“It’s not the most pleasant thing to force somebody to do it the way they don’t want to do it,” Fantastic Mr. Fox director Wes Anderson says in response to gripes from dp Tristan Oliver (among other co-workers) about (a) having insisted on an unconventional approach to shooting the stop-motion feature and (b) on-set absentee-ism.

“In Tristan’s case, what I was telling him was, ‘You can’t use the techniques that you’ve learned to use. I’m going to make your life more difficult by demanding a certain approach,” Anderson tells correspondent Chris Lee. “The simple reality is [that] the movie would not be the way I wanted it if I just did it the way people were accustomed to doing it. I realized this is an opportunity to do something nobody’s ever seen before. I want to see it. I don’t want afterward to say, ‘I could have gone further with this.'”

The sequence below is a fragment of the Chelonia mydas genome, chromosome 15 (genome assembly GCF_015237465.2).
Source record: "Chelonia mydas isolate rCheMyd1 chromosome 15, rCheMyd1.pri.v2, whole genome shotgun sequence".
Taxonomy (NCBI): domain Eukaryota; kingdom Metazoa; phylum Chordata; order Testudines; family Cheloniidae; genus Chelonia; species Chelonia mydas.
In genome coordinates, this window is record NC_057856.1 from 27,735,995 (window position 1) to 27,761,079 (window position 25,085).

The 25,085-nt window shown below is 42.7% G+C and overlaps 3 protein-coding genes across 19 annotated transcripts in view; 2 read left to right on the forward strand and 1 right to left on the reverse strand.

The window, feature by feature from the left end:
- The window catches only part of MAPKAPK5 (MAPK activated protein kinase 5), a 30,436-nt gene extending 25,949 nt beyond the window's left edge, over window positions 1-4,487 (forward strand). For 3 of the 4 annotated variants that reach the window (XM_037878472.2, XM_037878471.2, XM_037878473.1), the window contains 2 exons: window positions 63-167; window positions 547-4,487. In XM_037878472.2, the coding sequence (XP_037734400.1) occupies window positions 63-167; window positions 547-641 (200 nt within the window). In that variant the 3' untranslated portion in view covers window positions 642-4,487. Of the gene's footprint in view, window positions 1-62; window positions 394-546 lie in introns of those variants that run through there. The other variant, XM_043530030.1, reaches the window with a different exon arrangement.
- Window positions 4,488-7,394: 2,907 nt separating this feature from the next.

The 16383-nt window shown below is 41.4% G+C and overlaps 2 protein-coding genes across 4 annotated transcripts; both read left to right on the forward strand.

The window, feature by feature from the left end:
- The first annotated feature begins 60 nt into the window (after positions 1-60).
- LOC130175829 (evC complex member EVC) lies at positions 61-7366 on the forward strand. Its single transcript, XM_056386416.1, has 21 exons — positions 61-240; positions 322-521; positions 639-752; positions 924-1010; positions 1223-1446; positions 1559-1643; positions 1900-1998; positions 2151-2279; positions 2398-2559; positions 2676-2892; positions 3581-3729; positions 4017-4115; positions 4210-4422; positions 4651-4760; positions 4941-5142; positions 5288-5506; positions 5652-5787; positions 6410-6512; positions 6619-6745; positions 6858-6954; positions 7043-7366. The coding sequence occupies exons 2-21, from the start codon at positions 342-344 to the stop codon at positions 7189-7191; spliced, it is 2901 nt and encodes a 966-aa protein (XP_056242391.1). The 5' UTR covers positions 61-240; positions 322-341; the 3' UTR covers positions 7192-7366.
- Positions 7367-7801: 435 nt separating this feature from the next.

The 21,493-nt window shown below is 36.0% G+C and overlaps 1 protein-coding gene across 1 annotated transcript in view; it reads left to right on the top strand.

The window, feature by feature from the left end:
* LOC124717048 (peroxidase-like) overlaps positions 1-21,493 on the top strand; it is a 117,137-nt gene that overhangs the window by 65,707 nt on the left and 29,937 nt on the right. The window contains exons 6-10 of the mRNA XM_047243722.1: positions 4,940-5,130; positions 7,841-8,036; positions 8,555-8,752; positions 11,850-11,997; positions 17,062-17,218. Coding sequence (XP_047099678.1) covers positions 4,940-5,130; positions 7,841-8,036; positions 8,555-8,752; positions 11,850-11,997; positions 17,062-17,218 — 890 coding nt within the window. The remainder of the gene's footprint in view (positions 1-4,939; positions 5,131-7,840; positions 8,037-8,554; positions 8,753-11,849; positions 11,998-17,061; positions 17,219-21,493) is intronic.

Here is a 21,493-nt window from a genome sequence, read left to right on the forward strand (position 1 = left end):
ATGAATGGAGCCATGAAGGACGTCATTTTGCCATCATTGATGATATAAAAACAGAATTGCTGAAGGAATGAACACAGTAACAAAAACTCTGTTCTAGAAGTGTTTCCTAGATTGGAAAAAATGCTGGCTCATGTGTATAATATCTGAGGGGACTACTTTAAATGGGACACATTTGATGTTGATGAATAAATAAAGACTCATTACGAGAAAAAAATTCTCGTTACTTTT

For what it’s worth, if I were directing a stop-motion animation flick I’m not sure I’d want to hang out on the set for weeks and months on end, endlessly futzing with models.